Friday, October 16, 2015

Maya's Blog #1

It's only been one month since I received news of my acceptance into the WomenNC CSW Fellowship program, but so much has already happened. We have engaged in two different workshops, both of which have only served to excite me even more about this opportunity. Being surrounded by this amazing community of people all passionate about women's human rights and gender equality is incredibly motivating. 

My application essay for the fellowship addressed my interest in gender inequality within leadership roles, and this is the subject I hope to continue researching over the course of the fellowship. Currently, I am trying to determine whether I should take this topic down the route of leadership in business or politics. I am very thankful for the guidance of the mentors and their willingness to connect us with people across the Triangle who are knowledgeable about our research interests. I think this topic is fascinating for so many reasons. First of all, the pipeline: how do women receive support and encouragement early on to reach for these leadership aspirations? How can we change the socialization process to convince young girls that they, too, have the skills and the abilities to fill these roles? At the end of the pipeline the questions are fascinating, too: what obstacles do women continue to face once they occupy these leadership positions? How does a greater gender balance in representation affect the policies and decisions being made? While women make up a very small percentage of the total in both politics and corporate America, this percentage becomes even smaller when other identities such as race and ethnicity come into play. Creating access for minority women to fill these roles is a second layer to this problem that I hope to address in some capacity.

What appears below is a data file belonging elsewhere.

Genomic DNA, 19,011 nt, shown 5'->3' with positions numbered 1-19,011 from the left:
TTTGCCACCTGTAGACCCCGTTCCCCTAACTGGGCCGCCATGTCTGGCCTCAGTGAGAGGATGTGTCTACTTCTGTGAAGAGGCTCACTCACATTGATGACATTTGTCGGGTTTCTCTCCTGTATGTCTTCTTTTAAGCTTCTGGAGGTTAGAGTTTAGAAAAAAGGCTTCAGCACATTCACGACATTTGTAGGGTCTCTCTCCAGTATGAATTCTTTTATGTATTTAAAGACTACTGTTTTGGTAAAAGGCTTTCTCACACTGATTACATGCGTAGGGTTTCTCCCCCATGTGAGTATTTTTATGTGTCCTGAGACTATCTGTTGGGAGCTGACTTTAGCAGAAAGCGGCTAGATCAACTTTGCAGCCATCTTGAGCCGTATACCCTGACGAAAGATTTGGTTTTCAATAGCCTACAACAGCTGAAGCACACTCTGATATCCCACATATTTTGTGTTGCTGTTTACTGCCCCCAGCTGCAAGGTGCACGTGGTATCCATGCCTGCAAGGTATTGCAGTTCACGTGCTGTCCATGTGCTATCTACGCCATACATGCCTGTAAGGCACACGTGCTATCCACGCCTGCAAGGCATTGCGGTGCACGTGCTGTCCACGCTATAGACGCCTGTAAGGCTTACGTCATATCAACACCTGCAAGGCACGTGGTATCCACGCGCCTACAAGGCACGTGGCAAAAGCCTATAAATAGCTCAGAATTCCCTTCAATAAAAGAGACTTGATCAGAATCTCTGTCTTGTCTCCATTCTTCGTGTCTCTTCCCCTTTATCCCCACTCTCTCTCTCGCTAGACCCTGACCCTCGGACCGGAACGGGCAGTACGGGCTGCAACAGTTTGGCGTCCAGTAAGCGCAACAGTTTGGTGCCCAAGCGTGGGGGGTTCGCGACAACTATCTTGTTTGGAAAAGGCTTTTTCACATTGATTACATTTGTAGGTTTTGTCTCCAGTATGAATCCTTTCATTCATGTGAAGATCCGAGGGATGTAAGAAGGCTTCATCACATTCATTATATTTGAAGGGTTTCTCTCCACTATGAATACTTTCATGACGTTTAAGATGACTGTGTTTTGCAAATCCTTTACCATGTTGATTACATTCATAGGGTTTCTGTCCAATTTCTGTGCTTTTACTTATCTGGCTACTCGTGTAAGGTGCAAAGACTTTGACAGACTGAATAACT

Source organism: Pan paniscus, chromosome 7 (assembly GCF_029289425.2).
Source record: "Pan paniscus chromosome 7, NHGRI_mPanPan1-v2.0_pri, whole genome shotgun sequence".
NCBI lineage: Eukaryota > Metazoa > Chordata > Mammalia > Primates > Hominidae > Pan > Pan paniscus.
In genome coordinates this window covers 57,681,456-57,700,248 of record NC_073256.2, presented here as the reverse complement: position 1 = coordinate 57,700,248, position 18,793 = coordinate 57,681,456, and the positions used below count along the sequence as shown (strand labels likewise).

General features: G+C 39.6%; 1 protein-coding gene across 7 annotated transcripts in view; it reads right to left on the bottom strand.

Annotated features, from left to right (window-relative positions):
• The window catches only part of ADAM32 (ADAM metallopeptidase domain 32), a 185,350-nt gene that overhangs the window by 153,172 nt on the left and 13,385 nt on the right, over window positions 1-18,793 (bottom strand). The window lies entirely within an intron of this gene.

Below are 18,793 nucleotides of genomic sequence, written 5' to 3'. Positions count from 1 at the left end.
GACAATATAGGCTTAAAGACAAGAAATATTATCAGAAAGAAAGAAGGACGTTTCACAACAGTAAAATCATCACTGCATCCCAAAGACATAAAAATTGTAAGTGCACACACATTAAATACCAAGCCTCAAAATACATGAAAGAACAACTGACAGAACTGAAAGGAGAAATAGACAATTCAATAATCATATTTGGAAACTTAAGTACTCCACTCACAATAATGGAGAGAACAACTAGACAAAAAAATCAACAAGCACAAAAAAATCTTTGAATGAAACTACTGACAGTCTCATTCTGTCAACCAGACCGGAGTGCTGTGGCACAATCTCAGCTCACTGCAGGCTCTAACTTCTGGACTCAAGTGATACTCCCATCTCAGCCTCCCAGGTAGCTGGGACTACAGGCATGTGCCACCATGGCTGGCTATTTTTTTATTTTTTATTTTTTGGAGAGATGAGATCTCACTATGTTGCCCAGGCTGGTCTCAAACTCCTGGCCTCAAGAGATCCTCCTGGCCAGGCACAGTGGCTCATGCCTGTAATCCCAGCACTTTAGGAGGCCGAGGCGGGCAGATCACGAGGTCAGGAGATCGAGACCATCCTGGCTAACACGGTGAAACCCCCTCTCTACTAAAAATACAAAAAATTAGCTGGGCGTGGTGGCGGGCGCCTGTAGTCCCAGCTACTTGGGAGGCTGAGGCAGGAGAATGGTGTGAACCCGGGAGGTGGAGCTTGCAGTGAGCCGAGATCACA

I think growing up in a world where the evidence of gender inequality exists all around me is motivation enough to examine these issues and chip away at the glass ceiling bit by bit. I'm so excited to have an opportunity to examine these issues at a local level and meet the women change-makers and power houses who are reshaping the narratives about leadership in our community. 

-Maya Krishnan

Laura's Blog #1

I am a veteran of the United States Marine Corps. I served honorably for four years. The Marine Corps, unlike other branches, only has 7% of its population that are female. So I lived everyday in a male dominated society. While serving, I was raped and this isn’t uncommon. I know more women that were raped, than I do that were meritoriously promoted.